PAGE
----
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Vegetarian in Tokyo?

Are you a vegetarian looking for dining options in Tokyo?  If so, then you will definitely want to try shojin ryori, the traditional food of Zen monks in Japan, which is pure vegan and is in rooted in Buddhist teachings dating back to the 13th century. 

A shojin ryori meal consists of seasonable vegetables and wild plants accompanied by with seaweed, miso soup, rice, soybean curd (tofu), seeds and nuts.  This simple style of cooking limits the use of sauces and seasonings and highlights the distinct flavors of each fresh ingredients.

Some temples in the Tokyo area serve shojin ryori to the public or you can choose from one of the vegetarian restaurants listed on the Tokyo Food Page or at Happy Cow.  Another resource for vegetarians visiting is the Tokyo Vegetarian Guide which offers restaurants listings and a variety of other information that is a bit dated but otherwise useful.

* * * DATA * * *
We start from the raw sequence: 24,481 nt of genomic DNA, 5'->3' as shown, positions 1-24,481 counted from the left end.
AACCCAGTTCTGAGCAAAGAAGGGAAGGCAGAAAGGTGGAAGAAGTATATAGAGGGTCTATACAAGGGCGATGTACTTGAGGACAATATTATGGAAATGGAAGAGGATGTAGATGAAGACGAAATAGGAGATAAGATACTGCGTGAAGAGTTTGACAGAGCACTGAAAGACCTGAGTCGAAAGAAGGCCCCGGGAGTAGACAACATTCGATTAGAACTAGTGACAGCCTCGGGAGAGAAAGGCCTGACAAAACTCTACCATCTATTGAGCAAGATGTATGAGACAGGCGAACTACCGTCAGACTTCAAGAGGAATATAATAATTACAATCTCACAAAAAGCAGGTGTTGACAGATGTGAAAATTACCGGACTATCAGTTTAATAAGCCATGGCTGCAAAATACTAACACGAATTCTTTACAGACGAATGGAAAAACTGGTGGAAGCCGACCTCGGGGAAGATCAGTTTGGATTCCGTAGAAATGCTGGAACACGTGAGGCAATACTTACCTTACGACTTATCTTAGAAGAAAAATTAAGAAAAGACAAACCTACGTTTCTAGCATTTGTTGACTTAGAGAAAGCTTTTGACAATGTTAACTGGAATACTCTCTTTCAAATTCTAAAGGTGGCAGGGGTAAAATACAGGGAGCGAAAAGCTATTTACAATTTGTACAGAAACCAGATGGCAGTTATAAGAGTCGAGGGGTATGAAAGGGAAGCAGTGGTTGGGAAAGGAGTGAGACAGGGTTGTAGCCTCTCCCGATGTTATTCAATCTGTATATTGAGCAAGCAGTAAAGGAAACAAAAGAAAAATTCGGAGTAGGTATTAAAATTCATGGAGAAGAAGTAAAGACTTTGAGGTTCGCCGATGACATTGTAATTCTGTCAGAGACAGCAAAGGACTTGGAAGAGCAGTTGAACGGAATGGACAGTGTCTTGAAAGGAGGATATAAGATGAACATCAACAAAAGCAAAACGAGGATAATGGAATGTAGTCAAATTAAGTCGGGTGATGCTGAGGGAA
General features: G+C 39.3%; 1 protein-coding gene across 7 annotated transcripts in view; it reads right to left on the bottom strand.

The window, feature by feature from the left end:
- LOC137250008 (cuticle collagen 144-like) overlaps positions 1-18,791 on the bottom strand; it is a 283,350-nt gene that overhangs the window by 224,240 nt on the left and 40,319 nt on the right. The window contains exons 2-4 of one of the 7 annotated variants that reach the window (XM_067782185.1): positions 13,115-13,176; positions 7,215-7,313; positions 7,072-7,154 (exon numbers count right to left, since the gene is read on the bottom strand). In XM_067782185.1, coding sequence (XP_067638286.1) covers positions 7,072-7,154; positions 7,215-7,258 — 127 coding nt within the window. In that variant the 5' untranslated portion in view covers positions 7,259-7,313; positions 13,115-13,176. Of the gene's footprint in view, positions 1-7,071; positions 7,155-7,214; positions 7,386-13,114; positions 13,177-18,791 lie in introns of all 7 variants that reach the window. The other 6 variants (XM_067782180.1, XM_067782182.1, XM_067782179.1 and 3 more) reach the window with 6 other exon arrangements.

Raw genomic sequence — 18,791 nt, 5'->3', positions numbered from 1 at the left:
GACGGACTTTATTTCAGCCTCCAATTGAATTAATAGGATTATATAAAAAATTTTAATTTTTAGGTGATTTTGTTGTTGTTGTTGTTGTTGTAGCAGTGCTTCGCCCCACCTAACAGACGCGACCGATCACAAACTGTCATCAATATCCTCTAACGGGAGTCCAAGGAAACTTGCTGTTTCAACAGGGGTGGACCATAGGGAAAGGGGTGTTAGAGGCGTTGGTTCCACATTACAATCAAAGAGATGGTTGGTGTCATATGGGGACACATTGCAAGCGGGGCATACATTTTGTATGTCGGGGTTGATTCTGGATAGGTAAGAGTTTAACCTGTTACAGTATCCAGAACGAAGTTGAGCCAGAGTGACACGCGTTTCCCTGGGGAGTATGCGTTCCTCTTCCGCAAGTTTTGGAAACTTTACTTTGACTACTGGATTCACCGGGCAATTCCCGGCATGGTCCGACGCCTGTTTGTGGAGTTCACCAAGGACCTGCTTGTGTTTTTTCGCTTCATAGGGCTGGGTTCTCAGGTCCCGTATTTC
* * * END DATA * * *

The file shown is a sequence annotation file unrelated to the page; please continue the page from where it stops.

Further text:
For those days when a restaurant serving vegetarian cuisine isn’t available, or conveniently located, you will want to review these useful Japanese words and phrases for vegetarians.  For example, if you want to say “I am a vegetarian”, the correct Japanese phrase is “Watashiwa bejitarian desu” and if you want to say “I don’t eat any meat” you would use the phrase “Watashiwa onikuga taberaremasen“.  The listing also includes the kanji for these and other phrases which will come in handy if you find pronouncing Japanese words difficult.

I am not a vegetarian but I have eaten many meatless meals in restaurants throughout the city.  While I cannot say with certainty that these meals met the standards of a truly vegetarian or vegan diet, I can tell you that finding them wasn’t difficult and that they were delicious.

Image Credit:  Flickr, Ekoin temple – Shôjin-ryôri Dinner (at 5:30pm)